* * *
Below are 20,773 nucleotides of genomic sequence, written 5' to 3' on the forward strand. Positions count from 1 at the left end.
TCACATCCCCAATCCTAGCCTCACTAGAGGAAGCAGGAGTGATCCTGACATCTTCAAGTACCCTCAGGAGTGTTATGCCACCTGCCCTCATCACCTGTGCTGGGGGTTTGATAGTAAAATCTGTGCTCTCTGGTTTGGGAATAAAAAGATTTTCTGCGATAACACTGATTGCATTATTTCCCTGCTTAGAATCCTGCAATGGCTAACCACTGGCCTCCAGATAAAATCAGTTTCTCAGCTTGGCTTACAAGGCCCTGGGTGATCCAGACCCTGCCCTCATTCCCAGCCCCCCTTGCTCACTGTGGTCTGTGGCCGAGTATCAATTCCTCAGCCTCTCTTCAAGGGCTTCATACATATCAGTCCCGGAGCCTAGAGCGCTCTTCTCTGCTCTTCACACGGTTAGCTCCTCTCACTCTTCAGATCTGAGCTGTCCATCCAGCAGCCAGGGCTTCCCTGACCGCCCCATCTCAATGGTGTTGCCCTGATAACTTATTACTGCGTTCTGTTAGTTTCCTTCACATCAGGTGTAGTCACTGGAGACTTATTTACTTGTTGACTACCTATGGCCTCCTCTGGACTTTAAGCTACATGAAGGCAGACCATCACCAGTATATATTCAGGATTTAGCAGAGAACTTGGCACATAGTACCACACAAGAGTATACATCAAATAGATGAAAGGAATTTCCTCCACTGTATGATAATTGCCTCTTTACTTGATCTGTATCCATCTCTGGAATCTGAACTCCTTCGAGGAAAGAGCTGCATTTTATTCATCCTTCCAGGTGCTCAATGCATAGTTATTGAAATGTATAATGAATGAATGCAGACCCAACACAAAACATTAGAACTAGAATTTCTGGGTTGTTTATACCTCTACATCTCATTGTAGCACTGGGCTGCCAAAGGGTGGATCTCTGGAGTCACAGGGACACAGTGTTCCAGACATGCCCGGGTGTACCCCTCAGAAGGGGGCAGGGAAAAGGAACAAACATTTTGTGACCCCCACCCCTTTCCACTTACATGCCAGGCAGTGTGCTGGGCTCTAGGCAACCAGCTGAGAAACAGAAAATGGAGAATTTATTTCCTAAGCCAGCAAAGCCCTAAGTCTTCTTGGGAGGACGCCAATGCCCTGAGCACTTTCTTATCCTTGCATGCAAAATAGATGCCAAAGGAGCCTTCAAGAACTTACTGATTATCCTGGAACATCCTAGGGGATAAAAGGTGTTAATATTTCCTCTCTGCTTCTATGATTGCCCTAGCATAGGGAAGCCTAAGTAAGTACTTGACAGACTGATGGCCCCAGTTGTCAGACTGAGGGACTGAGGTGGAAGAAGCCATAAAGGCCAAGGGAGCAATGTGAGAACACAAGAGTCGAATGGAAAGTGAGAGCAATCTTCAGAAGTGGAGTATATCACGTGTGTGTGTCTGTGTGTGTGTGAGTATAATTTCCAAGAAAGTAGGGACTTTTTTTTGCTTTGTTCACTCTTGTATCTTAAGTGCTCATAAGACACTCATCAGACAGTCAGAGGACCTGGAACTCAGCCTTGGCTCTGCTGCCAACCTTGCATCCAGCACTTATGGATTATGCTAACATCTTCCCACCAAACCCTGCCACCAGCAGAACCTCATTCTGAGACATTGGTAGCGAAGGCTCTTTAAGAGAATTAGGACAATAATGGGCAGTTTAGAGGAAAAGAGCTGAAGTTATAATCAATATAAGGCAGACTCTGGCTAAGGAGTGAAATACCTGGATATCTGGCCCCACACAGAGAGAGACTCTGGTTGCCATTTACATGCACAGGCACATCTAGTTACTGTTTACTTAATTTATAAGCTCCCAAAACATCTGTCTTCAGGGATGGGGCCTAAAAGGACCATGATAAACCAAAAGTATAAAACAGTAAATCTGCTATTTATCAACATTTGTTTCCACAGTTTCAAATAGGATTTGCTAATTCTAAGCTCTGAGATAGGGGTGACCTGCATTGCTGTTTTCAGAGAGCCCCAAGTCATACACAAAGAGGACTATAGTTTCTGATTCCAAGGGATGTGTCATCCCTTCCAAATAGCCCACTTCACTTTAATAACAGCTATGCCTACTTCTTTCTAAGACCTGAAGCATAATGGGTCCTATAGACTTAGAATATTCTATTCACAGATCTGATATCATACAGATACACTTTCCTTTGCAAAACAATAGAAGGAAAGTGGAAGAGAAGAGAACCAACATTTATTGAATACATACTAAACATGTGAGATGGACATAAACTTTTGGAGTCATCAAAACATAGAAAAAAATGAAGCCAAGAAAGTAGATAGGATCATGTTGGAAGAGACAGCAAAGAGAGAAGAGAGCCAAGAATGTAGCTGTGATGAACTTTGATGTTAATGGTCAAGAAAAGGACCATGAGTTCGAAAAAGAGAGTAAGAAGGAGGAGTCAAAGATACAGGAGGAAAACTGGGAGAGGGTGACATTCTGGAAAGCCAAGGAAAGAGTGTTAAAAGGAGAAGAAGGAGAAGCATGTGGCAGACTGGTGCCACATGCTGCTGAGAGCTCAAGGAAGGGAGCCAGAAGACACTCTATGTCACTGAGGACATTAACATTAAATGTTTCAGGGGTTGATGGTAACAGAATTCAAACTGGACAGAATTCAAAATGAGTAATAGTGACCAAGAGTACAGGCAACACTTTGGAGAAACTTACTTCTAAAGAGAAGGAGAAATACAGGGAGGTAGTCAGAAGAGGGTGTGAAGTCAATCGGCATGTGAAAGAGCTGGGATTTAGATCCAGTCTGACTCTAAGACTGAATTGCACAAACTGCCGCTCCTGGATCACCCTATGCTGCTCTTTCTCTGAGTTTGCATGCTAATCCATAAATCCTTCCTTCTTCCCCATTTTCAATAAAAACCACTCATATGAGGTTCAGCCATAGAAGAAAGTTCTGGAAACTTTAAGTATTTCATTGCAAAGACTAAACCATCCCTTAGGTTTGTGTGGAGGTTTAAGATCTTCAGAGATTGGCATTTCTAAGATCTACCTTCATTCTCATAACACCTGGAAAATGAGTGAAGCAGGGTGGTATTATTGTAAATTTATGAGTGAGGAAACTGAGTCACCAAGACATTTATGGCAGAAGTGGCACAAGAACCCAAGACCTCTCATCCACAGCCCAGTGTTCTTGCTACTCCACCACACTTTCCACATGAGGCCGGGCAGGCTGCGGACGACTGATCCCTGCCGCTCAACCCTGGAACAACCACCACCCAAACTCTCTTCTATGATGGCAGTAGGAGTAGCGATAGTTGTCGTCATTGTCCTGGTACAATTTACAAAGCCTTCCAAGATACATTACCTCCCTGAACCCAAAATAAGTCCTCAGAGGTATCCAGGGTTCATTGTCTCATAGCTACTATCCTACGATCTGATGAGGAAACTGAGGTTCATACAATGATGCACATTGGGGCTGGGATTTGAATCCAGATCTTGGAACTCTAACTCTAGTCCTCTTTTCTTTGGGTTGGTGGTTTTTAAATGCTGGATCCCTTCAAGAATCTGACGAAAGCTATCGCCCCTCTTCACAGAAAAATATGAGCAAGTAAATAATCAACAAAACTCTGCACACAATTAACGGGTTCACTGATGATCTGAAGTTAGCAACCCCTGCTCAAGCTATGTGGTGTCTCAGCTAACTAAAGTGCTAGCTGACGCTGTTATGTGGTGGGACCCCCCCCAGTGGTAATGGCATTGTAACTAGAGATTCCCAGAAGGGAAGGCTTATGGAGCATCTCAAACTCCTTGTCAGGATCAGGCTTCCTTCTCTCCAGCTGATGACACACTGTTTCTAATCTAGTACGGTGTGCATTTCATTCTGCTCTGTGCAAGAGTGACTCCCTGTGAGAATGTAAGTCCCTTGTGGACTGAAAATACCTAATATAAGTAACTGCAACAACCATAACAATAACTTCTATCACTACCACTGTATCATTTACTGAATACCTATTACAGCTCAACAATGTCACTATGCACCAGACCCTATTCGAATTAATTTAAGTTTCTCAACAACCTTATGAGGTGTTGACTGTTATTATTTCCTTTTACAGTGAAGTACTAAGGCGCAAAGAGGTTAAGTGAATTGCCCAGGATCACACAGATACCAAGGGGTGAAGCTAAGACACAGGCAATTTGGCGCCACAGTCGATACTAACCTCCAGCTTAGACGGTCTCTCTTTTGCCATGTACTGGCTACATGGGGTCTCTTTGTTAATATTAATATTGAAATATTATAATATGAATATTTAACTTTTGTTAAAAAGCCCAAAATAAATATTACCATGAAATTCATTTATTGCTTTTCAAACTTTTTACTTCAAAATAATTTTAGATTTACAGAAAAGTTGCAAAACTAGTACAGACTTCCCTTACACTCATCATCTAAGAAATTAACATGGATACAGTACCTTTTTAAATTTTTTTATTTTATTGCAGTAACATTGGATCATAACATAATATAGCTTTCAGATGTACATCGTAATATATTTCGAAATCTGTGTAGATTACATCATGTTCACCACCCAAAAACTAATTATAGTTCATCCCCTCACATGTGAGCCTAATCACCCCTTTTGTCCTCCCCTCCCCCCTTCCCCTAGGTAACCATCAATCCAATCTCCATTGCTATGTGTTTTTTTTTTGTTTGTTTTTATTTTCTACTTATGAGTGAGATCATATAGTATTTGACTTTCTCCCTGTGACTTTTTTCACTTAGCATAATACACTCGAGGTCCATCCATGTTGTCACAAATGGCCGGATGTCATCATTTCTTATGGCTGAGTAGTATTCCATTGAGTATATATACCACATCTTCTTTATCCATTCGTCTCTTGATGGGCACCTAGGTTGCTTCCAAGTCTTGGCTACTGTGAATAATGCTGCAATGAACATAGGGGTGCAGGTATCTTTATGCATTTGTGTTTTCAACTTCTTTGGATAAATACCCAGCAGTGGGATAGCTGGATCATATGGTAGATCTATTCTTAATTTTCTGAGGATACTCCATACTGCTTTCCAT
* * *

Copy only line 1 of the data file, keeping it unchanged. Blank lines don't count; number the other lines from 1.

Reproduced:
Below are 20,773 nucleotides of genomic sequence, written 5' to 3' on the forward strand. Positions count from 1 at the left end.